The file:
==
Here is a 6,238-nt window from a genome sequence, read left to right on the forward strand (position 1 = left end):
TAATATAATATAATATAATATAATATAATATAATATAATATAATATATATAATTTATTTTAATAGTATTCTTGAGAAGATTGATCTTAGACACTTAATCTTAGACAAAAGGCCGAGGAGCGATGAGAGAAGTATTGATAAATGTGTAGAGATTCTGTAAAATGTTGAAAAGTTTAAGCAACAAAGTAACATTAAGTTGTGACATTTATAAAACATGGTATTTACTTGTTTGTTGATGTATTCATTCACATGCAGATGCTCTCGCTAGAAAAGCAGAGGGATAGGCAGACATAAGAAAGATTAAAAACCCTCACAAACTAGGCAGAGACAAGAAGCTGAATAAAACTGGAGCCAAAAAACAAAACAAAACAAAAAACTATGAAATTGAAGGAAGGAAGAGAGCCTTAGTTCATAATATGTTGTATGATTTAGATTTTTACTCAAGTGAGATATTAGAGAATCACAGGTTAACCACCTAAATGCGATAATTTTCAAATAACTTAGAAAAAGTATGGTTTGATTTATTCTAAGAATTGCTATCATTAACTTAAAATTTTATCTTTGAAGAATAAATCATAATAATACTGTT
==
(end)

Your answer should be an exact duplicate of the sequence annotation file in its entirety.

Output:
Here is a 6,238-nt window from a genome sequence, read left to right on the forward strand (position 1 = left end):
TAATATAATATAATATAATATAATATAATATAATATAATATAATATATATAATTTATTTTAATAGTATTCTTGAGAAGATTGATCTTAGACACTTAATCTTAGACAAAAGGCCGAGGAGCGATGAGAGAAGTATTGATAAATGTGTAGAGATTCTGTAAAATGTTGAAAAGTTTAAGCAACAAAGTAACATTAAGTTGTGACATTTATAAAACATGGTATTTACTTGTTTGTTGATGTATTCATTCACATGCAGATGCTCTCGCTAGAAAAGCAGAGGGATAGGCAGACATAAGAAAGATTAAAAACCCTCACAAACTAGGCAGAGACAAGAAGCTGAATAAAACTGGAGCCAAAAAACAAAACAAAACAAAAAACTATGAAATTGAAGGAAGGAAGAGAGCCTTAGTTCATAATATGTTGTATGATTTAGATTTTTACTCAAGTGAGATATTAGAGAATCACAGGTTAACCACCTAAATGCGATAATTTTCAAATAACTTAGAAAAAGTATGGTTTGATTTATTCTAAGAATTGCTATCATTAACTTAAAATTTTATCTTTGAAGAATAAATCATAATAATACTGTT